Then, quietly, several days later, after media reporting has decayed to nearly nothing, and without mentioning having done it, he finally makes available the complete set of correspondence. The correspondence document has the “complete” correspondence between Dehlin and King. It still doesn’t include his letter to his bishop, which adds important context to the Stake President’s initial letter, but it’s a great improvement in that it includes the Stake President’s letter specifically rebutting Dehlin. However, although Greg Smith kindly explained how he found this significant omission, I still can’t find the document on Dehlin site even knowing what I’m looking for. Fortunately, Greg Smith also provided a link to a copy of the correspondence which he downloaded and placed on his blog, so now you can see it all. Releasing the data ideally provides some protection from accusations of suppressing it later, however, this time, I think those are probably unavoidable. You see, the file properties data for his various documents tells an interesting story (one might say a Mormon Story).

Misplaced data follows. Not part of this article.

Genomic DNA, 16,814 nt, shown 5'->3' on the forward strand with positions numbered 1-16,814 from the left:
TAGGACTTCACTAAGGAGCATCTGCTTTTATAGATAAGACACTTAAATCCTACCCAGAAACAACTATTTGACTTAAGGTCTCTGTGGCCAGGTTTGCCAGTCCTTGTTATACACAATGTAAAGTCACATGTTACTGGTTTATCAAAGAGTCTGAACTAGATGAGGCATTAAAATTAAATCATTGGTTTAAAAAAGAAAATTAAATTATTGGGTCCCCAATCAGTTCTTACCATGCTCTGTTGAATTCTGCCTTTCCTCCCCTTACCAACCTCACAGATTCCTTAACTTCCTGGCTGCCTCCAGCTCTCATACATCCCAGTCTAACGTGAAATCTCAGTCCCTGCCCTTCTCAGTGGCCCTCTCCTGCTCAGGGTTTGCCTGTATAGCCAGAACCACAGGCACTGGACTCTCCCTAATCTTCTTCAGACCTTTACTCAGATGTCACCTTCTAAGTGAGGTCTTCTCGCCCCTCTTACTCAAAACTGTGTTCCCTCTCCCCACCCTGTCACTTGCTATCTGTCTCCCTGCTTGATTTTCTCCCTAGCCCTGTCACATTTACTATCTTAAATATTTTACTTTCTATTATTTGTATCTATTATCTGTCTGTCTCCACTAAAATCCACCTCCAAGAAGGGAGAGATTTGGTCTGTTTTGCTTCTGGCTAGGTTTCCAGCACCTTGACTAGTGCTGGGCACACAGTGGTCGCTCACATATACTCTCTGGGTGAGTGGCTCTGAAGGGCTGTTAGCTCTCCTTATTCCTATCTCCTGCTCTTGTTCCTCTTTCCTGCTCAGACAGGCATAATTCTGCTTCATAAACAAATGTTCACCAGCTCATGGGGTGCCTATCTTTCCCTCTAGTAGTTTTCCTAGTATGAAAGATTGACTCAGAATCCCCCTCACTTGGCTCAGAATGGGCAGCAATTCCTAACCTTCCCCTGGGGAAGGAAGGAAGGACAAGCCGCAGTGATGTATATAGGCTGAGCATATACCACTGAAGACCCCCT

This is a list of the documents that I have a hold of at this time. I’m tacitly assuming they were created on two different computers based on the difference in operating system data for the several files. These are some selections from the file properties data—in each case the first line contains the document title and the date of origin, the second contain the most recent modification time, and the third contains the tool used to produce it: